How Disney’s onscreen LGBTQ representation could improve with an overlooked Fox asset

Goldie Vance is a mixed-race teenage detective unafraid of breaking a few rules when pursuing leads on a case. She also happens to be queer.

This may not be the kind of protagonist who immediately comes to mind when people talk about comic book movies, but an adaptation of “Goldie Vance,” an all-ages comics series created by Hope Larson and Brittney Williams, was among the projects in Fox’s pipeline when it was announced that Walt Disney Co. would be taking over 20th Century Fox.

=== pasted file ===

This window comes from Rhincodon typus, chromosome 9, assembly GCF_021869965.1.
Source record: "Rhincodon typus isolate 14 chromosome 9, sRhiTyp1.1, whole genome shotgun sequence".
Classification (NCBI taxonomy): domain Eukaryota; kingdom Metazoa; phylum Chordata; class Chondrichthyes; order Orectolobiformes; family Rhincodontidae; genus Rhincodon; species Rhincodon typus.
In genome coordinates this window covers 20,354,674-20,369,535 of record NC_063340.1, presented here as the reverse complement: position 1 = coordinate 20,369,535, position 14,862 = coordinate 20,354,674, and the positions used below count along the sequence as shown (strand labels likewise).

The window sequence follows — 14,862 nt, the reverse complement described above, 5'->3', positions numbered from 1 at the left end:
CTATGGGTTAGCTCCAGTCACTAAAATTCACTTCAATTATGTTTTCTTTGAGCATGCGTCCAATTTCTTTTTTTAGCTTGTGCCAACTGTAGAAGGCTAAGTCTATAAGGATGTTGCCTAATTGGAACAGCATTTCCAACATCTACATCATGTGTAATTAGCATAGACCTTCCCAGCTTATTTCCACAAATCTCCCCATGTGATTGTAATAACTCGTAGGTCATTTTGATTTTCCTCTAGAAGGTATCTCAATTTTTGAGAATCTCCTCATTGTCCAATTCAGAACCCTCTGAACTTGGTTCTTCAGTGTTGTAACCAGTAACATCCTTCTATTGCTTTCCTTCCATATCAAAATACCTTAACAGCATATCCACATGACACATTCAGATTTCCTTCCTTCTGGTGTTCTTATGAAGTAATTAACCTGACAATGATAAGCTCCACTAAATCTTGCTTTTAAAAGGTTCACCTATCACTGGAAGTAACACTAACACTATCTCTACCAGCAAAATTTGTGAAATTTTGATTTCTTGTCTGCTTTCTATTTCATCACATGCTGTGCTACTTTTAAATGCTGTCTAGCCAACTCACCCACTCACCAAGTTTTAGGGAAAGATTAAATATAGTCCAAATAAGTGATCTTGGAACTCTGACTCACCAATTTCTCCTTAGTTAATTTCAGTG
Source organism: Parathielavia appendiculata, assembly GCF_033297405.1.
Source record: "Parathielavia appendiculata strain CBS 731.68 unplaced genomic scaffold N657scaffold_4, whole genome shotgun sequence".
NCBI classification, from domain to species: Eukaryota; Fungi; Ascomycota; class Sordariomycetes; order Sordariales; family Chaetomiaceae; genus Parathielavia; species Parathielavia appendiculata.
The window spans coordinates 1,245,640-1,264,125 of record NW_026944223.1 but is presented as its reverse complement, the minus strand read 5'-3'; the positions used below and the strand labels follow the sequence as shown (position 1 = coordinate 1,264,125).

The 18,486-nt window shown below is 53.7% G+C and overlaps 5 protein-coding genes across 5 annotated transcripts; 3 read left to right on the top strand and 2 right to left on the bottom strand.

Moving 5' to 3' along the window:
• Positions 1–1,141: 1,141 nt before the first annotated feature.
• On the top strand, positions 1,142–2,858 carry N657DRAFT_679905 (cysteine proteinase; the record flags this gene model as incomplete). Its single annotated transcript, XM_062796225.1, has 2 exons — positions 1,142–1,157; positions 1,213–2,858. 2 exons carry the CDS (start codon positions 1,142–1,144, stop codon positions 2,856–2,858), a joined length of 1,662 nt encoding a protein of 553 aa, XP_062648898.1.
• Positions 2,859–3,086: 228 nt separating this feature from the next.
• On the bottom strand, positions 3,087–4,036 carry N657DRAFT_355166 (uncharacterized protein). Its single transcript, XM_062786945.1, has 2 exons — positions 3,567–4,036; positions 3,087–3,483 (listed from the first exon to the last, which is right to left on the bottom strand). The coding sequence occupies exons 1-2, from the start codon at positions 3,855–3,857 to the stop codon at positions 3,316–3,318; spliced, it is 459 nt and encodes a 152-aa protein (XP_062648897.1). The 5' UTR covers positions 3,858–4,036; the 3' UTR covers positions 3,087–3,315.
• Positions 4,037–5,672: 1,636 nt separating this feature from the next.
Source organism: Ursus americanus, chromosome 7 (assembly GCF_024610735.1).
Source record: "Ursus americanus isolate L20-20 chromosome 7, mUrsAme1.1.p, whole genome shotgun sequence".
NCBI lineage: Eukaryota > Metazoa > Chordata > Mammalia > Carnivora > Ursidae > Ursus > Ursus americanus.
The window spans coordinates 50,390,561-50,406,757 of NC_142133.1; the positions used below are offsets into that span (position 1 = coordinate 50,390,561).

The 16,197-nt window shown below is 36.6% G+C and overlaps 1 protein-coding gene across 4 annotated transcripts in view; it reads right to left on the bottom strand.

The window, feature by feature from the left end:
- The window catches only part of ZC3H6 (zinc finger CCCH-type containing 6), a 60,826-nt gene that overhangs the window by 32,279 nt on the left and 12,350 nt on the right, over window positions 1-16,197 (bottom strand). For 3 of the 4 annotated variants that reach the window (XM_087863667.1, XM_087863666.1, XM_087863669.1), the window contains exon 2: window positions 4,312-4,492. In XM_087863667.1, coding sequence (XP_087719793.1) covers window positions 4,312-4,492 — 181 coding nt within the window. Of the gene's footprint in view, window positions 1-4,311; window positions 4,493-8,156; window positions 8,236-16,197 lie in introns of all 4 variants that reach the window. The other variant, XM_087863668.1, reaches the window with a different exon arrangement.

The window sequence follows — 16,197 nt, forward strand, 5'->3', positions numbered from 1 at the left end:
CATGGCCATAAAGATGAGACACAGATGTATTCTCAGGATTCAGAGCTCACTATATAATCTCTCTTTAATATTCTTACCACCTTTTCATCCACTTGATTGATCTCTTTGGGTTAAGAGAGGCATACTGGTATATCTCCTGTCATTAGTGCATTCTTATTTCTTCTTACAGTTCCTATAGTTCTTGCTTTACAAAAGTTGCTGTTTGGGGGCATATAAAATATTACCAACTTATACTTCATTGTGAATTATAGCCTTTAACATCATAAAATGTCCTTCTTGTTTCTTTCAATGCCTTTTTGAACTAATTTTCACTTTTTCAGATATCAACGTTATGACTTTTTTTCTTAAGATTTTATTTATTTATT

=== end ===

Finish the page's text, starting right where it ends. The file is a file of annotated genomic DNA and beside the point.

Though it’s still in development — with Rashida Jones as the directorand Kerry Washington as one of the producers — the “Goldie Vance” adaptation is a particularly notable one to watch following the Disney-Fox merger. Numerous diversity studies point out year after year that women, people of color and members of the LGBTQ community remain underrepresented in Hollywood movies and TV. Indeed, GLAAD’s 2018 Studio Responsibility Index found that LGBTQ representation in Hollywood films reached a six-year low in 2017, and Walt Disney Studios had the weakest history of representation out of all the studios tracked for the report.

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